Throw in a little “personal freedom” into the mix about mask-wearing and group-gathering and it is not hard to see how this gets hyped into a symbolic, battle between distinct sides (and in an election year, no less). And, it should be remembered, there were real, personal consequences for many rules linked to public health considerations. Weddings were canceled. People were unable to attend the funerals of loved ones. Many businesses very much suffered because of lock-downs and other public health provisions. Jobs and income were lost, etc.
All of that is not hard to use as political fodder. And if one side is saying “wear masks, stay away from loved ones, and close your business” and the other is saying it is just the “sniffles” and it will be gone soon, while at the same time visibly eschewing simple activities like mask-wearing and social distancing, then the partisan nature of this topic should be pretty clear.
And, I am not saying that all Republicans were in lock-step with Trump, whether we are talking individuals and whether they willingly wore masks of not, or even politicos. But, the aggregate behavior is (and was) clear.
I remember having this argument early on (so early that I remember responding to comments on a post from an airport). The post, Coronavirus Has Been Politicized to Dangerous Effect, was by James Joyner on March 7, 2020, which was on the cusp of various degrees of state-level pandemic orders on things like schools going virtual, and certain businesses (restaurants and retail) being closed. I wrote a follow-up post on April 2, 2020 on that topic: Partisan Effects on Response to Covid-19 (and know that the topic has come back time and again over the last year or so).
Indeed, now that I think back, the interchange on James’ post led to an e-mail back and forth with a commenter who was extremely critical of the whole notion of partisanship as a frame. I would argue that the last year has clearly demonstrated the degree to which response to the pandemic has been decidedly shaped by partisanship.
While vaccine passports may be the latest battleground, we know that the vaccine itself is being viewed by the population through partisan lenses. Note this story from February by Harry Enten at CNN: Covid-19 vaccine hesitancy is splitting dangerously along partisan lines
Take a look at polling from Axios/Ipsos and Gallup on coronavirus issues. They have polled frequently on the topic in recent months.In an average of Axios/Ipsos polls taken in January and February, 74% of Democrats said they’d either been vaccinated, or were extremely or very likely to get vaccinated as soon it’s available to them. Just 51% of Republicans said the same thing. Independents were in the middle of these two groups at 61%.
When Gallup asked respondents whether they would agree to get vaccinated if the vaccine were available to them right now, the partisan gap stood at 40 points (91% for Democrats and 51% for Republicans) in their most recent poll.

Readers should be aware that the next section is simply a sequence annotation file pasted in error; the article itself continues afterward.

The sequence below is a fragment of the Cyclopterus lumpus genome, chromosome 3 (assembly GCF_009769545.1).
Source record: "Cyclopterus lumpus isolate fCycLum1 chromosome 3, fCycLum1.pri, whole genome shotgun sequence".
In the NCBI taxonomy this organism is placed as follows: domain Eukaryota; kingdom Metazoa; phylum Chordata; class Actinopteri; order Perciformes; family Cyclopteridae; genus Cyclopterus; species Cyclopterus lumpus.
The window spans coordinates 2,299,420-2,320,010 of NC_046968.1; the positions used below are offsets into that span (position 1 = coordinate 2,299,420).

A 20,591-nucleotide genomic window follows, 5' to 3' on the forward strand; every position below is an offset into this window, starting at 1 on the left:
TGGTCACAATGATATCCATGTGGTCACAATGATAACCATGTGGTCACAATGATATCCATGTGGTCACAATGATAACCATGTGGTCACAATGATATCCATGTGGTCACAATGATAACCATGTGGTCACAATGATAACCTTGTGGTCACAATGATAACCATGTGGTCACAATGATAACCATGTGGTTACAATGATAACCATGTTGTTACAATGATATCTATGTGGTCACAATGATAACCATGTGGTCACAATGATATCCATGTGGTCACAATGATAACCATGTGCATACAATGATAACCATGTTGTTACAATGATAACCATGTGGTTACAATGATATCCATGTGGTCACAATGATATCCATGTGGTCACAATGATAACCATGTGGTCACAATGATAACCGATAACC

Let’s note that, as I snarkily underscored above, there is a rational, business-based reason for DeSantis to support vaccine passports in Florida. But DeSantis is thinking about running for president. He is, therefore, more than willing to exploit national partisans’ sentiment (especially that of hardcore MAGAist primary voters) on things like the vaccine passport (and the virus in general) to his own state’s economic detriment. (And, for all I know, he has sincere beliefs on the subject, but he probably has sincere beliefs on the value of full stadia and amusement parks).
His incentives are shaped by the pathway he knows he has to tread, i.e., the GOP primary process where tapping into deep partisan identity and feelings is the ticket. All of this, in fact, intersects with my broader discussion of political institutions and the incentives and disincentives they create. Ambition for DeSantis (and really, anyone in his position) is to look beyond simply the interests of his state to the broader national narrative of the GOP and, especially, the relevant sub-narratives animating key pockets of voters who will turn out for the primaries in 2024 (and given money until that time).
*For example, I have an acquaintance who is vaccine-hesitant, but since this person wants to travel internationally soon, they will get the vaccine because it will be required where they want to go. A lot of people who might not get the vaccine will do so if it means doing something they want to do faster than would otherwise be the case. (Even something as small as free donuts, perhaps).
**While not relevant to this discussion, let me state that yes, I think Cuomo should resign, but that’s it own conversation.
I appreciate the thought you and James have put into this. For me, this is a binary issue. Yes, masks are an annoyance and pain. No, I don’t want me or those around me to be ill. Therefore, since #2 outweighs #1, I wear a mask. I bemoan the maladroit governor who inherited her position on the left coast, but am equally appalled at the caliber of weasels running things back on your coast.